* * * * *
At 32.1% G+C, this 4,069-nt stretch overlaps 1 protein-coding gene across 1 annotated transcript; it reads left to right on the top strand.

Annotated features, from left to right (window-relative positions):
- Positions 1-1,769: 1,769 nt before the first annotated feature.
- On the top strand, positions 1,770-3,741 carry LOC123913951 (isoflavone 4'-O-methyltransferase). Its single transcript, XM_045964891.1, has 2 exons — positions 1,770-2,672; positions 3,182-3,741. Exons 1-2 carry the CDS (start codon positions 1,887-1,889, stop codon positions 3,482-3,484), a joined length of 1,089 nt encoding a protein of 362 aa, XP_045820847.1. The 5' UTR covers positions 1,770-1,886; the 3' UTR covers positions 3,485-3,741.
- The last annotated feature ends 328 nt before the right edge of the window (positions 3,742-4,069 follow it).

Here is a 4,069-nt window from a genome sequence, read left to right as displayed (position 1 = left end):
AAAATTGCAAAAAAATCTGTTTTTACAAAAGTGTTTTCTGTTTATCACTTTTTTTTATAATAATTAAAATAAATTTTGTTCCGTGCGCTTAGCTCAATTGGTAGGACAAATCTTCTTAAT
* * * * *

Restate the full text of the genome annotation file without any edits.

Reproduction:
At 32.1% G+C, this 4,069-nt stretch overlaps 1 protein-coding gene across 1 annotated transcript; it reads left to right on the top strand.

Annotated features, from left to right (window-relative positions):
- Positions 1-1,769: 1,769 nt before the first annotated feature.
- On the top strand, positions 1,770-3,741 carry LOC123913951 (isoflavone 4'-O-methyltransferase). Its single transcript, XM_045964891.1, has 2 exons — positions 1,770-2,672; positions 3,182-3,741. Exons 1-2 carry the CDS (start codon positions 1,887-1,889, stop codon positions 3,482-3,484), a joined length of 1,089 nt encoding a protein of 362 aa, XP_045820847.1. The 5' UTR covers positions 1,770-1,886; the 3' UTR covers positions 3,485-3,741.
- The last annotated feature ends 328 nt before the right edge of the window (positions 3,742-4,069 follow it).

Here is a 4,069-nt window from a genome sequence, read left to right as displayed (position 1 = left end):
AAAATTGCAAAAAAATCTGTTTTTACAAAAGTGTTTTCTGTTTATCACTTTTTTTTATAATAATTAAAATAAATTTTGTTCCGTGCGCTTAGCTCAATTGGTAGGACAAATCTTCTTAAT